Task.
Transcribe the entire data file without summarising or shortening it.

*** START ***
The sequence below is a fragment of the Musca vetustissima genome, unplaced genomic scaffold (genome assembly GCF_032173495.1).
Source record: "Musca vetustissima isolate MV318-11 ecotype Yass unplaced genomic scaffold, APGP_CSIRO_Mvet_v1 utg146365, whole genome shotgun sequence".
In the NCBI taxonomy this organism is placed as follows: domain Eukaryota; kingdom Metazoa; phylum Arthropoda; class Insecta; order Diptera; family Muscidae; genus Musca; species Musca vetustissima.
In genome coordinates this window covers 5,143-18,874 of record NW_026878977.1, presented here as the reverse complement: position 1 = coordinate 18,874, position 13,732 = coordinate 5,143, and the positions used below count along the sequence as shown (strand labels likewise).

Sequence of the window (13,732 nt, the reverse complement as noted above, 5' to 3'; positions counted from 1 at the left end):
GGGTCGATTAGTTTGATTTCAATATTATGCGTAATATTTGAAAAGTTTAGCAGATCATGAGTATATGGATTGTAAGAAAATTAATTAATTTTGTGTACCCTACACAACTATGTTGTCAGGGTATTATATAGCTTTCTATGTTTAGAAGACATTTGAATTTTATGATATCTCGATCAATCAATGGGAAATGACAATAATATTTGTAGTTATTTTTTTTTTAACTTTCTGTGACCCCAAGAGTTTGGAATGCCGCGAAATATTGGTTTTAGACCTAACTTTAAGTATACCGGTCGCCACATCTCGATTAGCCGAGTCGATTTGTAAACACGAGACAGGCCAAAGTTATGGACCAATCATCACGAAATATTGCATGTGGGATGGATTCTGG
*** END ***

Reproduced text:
The sequence below is a fragment of the Musca vetustissima genome, unplaced genomic scaffold (genome assembly GCF_032173495.1).
Source record: "Musca vetustissima isolate MV318-11 ecotype Yass unplaced genomic scaffold, APGP_CSIRO_Mvet_v1 utg146365, whole genome shotgun sequence".
In the NCBI taxonomy this organism is placed as follows: domain Eukaryota; kingdom Metazoa; phylum Arthropoda; class Insecta; order Diptera; family Muscidae; genus Musca; species Musca vetustissima.
In genome coordinates this window covers 5,143-18,874 of record NW_026878977.1, presented here as the reverse complement: position 1 = coordinate 18,874, position 13,732 = coordinate 5,143, and the positions used below count along the sequence as shown (strand labels likewise).

Sequence of the window (13,732 nt, the reverse complement as noted above, 5' to 3'; positions counted from 1 at the left end):
GGGTCGATTAGTTTGATTTCAATATTATGCGTAATATTTGAAAAGTTTAGCAGATCATGAGTATATGGATTGTAAGAAAATTAATTAATTTTGTGTACCCTACACAACTATGTTGTCAGGGTATTATATAGCTTTCTATGTTTAGAAGACATTTGAATTTTATGATATCTCGATCAATCAATGGGAAATGACAATAATATTTGTAGTTATTTTTTTTTTAACTTTCTGTGACCCCAAGAGTTTGGAATGCCGCGAAATATTGGTTTTAGACCTAACTTTAAGTATACCGGTCGCCACATCTCGATTAGCCGAGTCGATTTGTAAACACGAGACAGGCCAAAGTTATGGACCAATCATCACGAAATATTGCATGTGGGATGGATTCTGG